Business Maverick


SA’s annual manufacturing output shrinks 0.7% in November, with iron and steel still in the red after Numsa strike

SA’s annual manufacturing output shrinks 0.7% in November, with iron and steel still in the red after Numsa strike
The National Union of Metalworkers of South Africa strike in Johannesburg on 5 October 2021. Numsa called on all engineering workers across the country to down tools and demand a wage increase. (Photo: Gallo Images / Sharon Seretlo)

South African manufacturing production in November clawed back some of the ground it lost in October to the Numsa strike. The sector remains fragile and on an annual basis remained in decline.

South African manufacturing production rose 3.7% in November 2021 compared with October, data published by Statistics South Africa (Stats SA) showed on Tuesday. This represents a partial clawback from October, when production on a month-on-month basis slid by 5.2% (revised from 5.9%), a decline attributed in large part to the crippling Numsa strike that month.  

Over the three months to the end of November compared with the previous three-month period, production eked out gains of 2.2%. But the “basic iron and steel” subsector, the focus of the strike, remained in the red, declining by 5.2% over the course of the three months, a trend that underscores the impact of industrial action on the economy.  

Compared with November 2020, on an annual basis overall manufacturing production shrank by 0.7% in November 2021 after a sharp annual drop of 8.5% in October.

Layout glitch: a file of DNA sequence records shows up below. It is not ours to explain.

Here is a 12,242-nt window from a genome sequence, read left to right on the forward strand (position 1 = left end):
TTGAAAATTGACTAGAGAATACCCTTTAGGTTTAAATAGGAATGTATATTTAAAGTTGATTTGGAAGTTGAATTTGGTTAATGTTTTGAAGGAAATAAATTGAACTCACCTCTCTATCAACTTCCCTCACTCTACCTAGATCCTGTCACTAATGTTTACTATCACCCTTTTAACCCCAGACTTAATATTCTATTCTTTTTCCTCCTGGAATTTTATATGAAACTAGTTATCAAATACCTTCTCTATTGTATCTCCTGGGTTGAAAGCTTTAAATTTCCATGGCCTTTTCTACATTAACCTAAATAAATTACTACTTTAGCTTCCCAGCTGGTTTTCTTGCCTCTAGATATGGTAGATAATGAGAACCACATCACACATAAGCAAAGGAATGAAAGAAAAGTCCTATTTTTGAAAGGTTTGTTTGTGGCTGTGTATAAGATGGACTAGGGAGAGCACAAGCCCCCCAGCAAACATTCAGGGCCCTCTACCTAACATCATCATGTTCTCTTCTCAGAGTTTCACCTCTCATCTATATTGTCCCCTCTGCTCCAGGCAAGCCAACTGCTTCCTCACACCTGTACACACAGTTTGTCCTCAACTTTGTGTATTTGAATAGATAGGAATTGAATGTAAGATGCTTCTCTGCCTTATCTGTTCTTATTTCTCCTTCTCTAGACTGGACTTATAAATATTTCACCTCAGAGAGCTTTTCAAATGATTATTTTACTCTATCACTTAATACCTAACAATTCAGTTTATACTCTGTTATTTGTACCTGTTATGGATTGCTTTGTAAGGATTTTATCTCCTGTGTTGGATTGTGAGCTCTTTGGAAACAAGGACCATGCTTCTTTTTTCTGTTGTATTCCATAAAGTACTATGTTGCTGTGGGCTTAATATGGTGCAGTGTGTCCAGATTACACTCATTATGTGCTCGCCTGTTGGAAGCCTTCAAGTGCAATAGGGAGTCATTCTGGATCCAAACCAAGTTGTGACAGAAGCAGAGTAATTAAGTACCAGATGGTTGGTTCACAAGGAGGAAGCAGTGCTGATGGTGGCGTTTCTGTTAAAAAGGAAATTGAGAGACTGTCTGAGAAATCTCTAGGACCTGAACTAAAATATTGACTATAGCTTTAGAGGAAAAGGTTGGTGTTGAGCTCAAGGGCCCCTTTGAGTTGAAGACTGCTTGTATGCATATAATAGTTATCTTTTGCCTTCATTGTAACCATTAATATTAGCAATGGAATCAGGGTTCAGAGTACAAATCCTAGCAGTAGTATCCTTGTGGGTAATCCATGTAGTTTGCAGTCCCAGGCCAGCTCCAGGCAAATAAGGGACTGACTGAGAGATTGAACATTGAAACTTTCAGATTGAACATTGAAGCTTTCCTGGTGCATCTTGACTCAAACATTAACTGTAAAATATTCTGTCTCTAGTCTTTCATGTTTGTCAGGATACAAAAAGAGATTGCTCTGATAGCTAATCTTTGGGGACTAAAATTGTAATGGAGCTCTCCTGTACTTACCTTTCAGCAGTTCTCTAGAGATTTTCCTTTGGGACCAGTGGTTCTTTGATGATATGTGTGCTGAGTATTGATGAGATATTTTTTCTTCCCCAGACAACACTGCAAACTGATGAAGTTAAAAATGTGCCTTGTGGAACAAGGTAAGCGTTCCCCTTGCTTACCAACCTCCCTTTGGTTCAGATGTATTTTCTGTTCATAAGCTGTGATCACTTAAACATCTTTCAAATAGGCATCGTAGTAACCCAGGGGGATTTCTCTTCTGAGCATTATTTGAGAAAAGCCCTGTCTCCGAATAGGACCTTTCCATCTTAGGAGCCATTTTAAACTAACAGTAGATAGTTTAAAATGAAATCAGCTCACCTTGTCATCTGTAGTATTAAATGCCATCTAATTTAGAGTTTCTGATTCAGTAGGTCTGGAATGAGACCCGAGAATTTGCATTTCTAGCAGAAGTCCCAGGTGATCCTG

“Despite the incomplete recovery, annual manufacturing output growth was likely stronger at around 7.6% in 2021, after contracting by 12.3% in 2020. Our view is that the output recovery should continue, but the growth rate will likely moderate in 2022,” Thanda Sithole, FNB senior economist, said in a note on the data.  

“There are several headwinds faced by manufacturers, including higher input cost, an unresolved electricity crisis and problematic but improving global supply chain disruptions. Manufacturing output also faces constrained domestic demand by further interest rate hikes and a rising unemployment rate.”  

The December data will be of more than passing interest as economists crunch their gross domestic product (GDP) growth estimates for 2021. The latest central bank and Treasury estimates are for growth of above 5%, but many analysts believe that is optimistic.  

The Absa Purchasing Managers’ Index (PMI) in December fell by 3.1 points to 54.1, with all of the major subindices, bar the one for inventories, losing ground. That is a survey of purchasing managers in the manufacturing sector and so can be taken as an indication that momentum probably slowed in December. 

With an official unemployment rate of almost 35%, it is critical that manufacturing — which in South Africa remains relatively labour-intensive — kicks into a higher gear. DM/BM


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